Hey, we all do what we need to do to stay sane

How are you catalyzing your disconnection?

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During a recent standup show, one of the comedians made a fascinating point about money.

He was complaining about the bus and fantasizing about the day when he would never have to take public transportation again. His punchline was, being rich means you don’t have to deal with people if you don’t want to.

Which kind of makes sense. The dominant benefit of riding the bus or the subway is savings. People spend time to save money.

But when you’re filthy rich, it’s the other way around. You spend money to save time. Which means you probably favor black cars and private drivers. And the only person you interact with is your chauffeur.

Sounds lonely as hell to me.

In my opinion, the comedian’s point is less about an abundance of commerce and more about a lack of connection. He reminds us that can’t survive this life alone. Even if we could, we wouldn’t want to.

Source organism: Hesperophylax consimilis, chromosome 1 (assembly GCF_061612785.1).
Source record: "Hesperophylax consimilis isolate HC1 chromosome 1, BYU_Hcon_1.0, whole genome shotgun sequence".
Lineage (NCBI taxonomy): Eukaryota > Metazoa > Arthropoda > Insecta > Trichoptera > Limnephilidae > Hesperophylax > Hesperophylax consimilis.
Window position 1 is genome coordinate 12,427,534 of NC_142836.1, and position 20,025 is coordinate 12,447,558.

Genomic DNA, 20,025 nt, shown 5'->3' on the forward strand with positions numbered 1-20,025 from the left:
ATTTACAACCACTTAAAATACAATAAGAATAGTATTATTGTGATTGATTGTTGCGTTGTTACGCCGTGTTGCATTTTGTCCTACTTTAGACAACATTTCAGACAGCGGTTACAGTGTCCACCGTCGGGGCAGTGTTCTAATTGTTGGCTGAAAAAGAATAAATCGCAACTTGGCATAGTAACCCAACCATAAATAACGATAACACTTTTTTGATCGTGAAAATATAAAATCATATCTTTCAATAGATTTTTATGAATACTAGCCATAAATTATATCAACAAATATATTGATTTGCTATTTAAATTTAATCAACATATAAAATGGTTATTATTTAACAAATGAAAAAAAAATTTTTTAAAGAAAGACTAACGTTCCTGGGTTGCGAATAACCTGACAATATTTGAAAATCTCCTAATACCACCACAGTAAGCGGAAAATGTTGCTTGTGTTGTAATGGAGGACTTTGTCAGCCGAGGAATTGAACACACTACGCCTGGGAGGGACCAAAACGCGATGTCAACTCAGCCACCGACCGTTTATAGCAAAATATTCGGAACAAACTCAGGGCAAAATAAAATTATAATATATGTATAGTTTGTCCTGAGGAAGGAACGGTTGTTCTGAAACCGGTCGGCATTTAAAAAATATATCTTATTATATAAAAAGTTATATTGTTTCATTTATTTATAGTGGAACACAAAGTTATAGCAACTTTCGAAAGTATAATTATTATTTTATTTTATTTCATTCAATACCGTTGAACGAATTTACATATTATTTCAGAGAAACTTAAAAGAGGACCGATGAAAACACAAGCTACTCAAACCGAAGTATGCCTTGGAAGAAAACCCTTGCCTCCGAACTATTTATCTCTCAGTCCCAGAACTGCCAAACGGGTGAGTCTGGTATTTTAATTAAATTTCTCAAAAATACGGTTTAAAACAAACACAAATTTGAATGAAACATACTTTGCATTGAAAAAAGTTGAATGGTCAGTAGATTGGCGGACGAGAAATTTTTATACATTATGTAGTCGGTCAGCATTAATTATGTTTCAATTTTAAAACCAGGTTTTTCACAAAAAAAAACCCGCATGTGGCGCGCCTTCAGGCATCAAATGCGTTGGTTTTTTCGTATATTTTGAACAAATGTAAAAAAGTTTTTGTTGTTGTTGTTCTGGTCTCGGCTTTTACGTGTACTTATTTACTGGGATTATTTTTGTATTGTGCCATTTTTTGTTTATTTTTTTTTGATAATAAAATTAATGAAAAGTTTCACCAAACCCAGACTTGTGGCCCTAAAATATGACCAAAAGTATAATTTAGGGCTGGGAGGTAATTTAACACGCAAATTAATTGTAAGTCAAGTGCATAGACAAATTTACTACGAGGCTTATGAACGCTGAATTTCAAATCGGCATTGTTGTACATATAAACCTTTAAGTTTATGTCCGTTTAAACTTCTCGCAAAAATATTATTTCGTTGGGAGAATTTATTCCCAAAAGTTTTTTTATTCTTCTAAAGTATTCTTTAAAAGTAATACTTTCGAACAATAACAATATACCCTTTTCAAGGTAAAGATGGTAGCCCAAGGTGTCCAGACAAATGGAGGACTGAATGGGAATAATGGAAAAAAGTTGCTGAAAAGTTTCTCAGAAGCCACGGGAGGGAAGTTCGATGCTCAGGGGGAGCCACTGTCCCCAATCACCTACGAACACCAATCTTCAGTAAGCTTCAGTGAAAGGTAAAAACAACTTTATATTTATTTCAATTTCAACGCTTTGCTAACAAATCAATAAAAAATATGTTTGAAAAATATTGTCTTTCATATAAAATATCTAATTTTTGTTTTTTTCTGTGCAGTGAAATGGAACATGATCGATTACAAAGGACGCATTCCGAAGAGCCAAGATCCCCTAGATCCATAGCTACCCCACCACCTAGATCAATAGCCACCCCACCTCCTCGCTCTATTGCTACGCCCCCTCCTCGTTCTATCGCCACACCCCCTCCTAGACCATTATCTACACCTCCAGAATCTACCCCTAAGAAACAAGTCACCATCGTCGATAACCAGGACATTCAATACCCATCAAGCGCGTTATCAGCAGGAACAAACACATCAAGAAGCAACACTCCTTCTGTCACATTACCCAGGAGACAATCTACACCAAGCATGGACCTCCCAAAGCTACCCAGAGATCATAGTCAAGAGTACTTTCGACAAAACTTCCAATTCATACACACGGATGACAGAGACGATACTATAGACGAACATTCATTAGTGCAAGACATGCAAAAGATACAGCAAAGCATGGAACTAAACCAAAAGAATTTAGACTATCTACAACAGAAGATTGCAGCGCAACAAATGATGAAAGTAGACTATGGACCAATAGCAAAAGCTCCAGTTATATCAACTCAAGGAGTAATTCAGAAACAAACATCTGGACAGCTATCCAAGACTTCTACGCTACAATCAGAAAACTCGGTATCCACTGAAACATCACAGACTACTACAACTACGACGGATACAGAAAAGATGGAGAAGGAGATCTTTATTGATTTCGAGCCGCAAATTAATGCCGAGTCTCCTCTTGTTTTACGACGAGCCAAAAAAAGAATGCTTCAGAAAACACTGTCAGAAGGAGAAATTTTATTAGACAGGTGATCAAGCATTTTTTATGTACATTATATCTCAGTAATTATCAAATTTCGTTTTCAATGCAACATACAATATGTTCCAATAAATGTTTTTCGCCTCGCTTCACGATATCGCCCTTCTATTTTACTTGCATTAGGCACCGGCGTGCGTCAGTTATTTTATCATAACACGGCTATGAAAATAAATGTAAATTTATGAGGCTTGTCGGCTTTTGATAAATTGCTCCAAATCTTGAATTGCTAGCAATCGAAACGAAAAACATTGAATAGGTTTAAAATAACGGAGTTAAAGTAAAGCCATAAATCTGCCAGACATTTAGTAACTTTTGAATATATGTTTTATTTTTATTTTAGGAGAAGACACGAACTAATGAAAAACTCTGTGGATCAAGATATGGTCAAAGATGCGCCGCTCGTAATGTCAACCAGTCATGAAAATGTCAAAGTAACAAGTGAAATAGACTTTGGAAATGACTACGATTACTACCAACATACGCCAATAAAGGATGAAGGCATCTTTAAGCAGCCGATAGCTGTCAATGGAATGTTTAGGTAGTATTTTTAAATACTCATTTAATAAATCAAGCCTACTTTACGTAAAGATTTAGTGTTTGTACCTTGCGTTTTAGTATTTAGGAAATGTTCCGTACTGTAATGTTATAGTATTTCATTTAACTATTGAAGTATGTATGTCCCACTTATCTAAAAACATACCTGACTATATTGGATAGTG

Turkel was right when she said that loneliness was the most common ailment of the modern world. But the real punchline is, loneliness is also the most curable ailment of the modern world. And the joke is on us.

Because we are the ones who perpetuate our own disconnection. We are the ones who forget that that we live in a world with other people.

Sounds like my first two years of college. Spent way too much time watching sitcoms and far too little time interacting with other humans. In fact, my original motivation for wearing a nametag came from a place of loneliness. There was a deep hunger for simple contact with people and the everyday experience of feeling connected, alive and part of something larger than myself.

Interestingly enough, twenty years later, my nametag still snaps me out of my feelings of isolation on a daily basis. Which can be jarring at times. Especially while on, you guessed it, public transportation.

I remember last year a fellow commuter interrupted my daily subway karaoke ritual to ask me about my memory problem. What the hell?

And yet, that kind of interaction has never really gotten old. Not even after all these years. Nametags keep my life surprising, connected and textured. They hurl me into the beating heart of humanity, irrespective of mood.

Now, you may be wondering to yourself, good lord, how lonely is this guy that even a joke about a nametag brightens up his day?

Hey, we all do what we need to do to stay sane.

Millions of dollars won’t keep us from feeling unsatisfied with a life of estrangement and isolation.

How are you catalyzing your disconnection?

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